21 March 2017 (New York) - The 61st Commission on the Status of Women at the United Nations in New York hosted an interactive panel discussion, “Expanding women’s and adolescents’ health: Integrating NCDs through a lifecourse approach”. The event was organized and co-sponsored by the WHO Global Coordination Mechanism on NCD, Colombia, Japan, Zambia, Every Woman Every Child, UNICEF, NCD Child, Conference of NGOs in consultative relationship with the UN (CoNGO), and the Taskforce on Women and NCDs. The event was well attended with roughly 120 participants. The distinguished speakers included the First Lady of the Republic of Zambia, and the Ambassadors to the UN in New York of Colombia and Japan.
Certain published study results have found that LLLT can cause negative reactions when an inappropriate choice of light source or an inappropriate dosage is used. There is an optimal dose of light for any particular application, and in the case of red light therapy, often lower doses are found to be more effective than higher doses. Be sure to work with a qualified LLLT practitioner whenever receiving treatments, and report any side effects, including burning, swelling, dizziness, muscle weakness or nausea. Keep in mind that seeing results from red light treatments might take patience and that responsiveness is expected to vary.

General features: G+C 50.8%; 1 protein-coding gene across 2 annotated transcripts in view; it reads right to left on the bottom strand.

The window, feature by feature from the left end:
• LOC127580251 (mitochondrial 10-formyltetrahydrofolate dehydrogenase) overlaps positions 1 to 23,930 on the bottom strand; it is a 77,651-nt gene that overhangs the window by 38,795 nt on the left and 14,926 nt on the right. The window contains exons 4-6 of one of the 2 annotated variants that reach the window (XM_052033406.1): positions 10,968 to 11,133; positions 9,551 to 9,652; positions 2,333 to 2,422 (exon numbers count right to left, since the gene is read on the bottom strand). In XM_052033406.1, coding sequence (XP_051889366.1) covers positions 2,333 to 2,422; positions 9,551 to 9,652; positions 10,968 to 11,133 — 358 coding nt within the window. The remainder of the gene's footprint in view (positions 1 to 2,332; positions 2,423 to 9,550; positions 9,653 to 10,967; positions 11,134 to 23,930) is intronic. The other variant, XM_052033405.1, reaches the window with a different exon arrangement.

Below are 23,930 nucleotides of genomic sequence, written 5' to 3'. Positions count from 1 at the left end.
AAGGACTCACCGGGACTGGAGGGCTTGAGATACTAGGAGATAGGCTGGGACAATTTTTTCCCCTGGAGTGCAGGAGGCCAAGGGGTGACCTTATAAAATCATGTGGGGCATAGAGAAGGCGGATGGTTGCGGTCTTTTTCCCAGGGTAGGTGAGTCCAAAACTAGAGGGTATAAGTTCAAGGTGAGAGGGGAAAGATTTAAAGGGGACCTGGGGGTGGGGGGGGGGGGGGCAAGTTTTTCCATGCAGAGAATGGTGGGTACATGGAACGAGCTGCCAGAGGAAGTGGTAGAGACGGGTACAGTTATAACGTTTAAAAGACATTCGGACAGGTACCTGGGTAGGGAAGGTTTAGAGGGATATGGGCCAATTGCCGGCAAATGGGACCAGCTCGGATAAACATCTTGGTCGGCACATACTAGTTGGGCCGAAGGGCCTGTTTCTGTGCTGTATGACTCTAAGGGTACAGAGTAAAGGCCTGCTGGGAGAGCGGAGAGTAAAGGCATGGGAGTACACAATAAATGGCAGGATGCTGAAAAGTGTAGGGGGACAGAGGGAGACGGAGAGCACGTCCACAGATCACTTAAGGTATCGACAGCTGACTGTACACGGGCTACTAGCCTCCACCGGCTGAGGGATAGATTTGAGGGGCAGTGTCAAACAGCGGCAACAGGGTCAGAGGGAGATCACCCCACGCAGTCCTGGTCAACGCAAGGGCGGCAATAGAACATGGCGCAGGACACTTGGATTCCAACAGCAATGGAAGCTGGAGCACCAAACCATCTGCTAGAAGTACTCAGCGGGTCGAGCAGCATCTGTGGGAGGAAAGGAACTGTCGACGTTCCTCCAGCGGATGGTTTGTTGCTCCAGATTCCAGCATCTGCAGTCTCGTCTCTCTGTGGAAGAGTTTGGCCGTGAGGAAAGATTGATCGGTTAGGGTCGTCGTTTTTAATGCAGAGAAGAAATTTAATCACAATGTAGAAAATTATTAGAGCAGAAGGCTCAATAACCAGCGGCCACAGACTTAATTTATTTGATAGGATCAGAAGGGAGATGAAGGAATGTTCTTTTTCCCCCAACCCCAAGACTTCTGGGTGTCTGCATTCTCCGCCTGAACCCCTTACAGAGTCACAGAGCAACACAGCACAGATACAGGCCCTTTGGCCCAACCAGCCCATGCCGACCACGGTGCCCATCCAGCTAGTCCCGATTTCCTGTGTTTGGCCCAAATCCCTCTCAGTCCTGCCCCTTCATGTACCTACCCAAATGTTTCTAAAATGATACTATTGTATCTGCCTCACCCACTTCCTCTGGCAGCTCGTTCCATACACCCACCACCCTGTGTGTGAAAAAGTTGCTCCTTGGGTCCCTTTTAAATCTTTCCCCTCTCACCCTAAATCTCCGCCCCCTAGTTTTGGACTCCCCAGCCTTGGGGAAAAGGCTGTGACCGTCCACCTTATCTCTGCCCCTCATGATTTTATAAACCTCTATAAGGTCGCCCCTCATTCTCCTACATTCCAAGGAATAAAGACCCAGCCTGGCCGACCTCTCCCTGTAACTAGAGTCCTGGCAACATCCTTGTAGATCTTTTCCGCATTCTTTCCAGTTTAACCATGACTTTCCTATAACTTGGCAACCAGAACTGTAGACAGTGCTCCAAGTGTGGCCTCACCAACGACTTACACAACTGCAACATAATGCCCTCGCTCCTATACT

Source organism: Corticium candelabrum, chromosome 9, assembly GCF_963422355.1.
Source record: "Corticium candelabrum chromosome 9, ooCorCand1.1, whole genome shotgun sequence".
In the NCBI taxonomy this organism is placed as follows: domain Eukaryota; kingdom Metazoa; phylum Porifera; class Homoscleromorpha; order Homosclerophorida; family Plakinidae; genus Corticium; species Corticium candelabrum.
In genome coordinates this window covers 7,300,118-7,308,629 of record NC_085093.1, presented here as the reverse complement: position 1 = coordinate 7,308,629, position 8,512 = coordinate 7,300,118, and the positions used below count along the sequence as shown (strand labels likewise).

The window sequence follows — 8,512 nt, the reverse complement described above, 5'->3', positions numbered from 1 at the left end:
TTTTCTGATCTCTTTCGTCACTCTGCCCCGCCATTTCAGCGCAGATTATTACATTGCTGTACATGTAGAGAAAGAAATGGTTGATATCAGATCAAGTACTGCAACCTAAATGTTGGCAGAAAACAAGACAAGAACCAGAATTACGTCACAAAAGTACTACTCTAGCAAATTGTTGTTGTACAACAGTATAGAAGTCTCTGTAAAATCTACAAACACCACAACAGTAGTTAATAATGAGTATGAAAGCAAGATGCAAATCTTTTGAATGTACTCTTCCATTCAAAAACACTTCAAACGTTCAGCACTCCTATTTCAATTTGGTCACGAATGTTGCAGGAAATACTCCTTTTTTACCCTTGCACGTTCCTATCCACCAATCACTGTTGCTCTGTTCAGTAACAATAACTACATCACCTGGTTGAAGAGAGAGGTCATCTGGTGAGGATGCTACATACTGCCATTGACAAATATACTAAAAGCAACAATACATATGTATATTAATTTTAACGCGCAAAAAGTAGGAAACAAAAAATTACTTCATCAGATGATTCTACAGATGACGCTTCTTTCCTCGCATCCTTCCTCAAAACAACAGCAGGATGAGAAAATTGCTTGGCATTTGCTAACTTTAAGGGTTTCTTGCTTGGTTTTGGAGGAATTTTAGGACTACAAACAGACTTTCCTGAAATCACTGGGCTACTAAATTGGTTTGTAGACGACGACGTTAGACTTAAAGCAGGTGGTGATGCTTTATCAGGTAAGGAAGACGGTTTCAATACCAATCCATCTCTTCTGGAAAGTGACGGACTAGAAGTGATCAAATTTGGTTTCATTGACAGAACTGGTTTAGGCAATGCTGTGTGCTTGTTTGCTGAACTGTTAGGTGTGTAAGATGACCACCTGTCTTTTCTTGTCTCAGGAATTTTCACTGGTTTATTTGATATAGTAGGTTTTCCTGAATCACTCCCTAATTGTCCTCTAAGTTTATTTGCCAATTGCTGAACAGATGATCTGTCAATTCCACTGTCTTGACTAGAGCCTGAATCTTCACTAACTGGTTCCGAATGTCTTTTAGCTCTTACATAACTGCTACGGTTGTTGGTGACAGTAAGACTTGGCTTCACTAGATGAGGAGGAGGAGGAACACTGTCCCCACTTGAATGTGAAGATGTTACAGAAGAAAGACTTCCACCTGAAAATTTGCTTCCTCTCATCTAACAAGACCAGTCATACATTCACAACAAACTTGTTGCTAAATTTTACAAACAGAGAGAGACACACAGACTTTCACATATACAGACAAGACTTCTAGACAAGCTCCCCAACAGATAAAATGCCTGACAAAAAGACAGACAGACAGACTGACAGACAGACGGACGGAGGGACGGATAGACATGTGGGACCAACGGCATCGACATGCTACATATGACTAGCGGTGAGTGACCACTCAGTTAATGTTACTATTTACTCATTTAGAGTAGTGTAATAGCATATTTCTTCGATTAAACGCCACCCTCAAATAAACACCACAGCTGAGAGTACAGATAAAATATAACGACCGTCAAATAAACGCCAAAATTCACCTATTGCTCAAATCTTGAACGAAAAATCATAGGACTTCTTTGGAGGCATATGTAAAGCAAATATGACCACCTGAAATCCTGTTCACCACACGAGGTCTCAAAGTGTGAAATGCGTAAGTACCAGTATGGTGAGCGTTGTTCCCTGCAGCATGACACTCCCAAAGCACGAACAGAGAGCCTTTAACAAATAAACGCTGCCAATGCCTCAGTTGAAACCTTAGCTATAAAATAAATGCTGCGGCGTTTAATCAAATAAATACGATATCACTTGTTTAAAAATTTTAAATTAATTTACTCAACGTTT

The gains made by athletes in uncontrolled observations have been much more impressive. Weight gains of thirty or forty pounds, coupled with thirty percent increases in strength, are not unusual. Such case studies lack credibility because of the absence of scientific controls. However, it would be foolish to completely disregard such observations because the "subjects" have been highly trained and motivated see the articles on pharmacology of sport and sports medicine in the countries of the former Soviet Union for more information on anabolic steroids.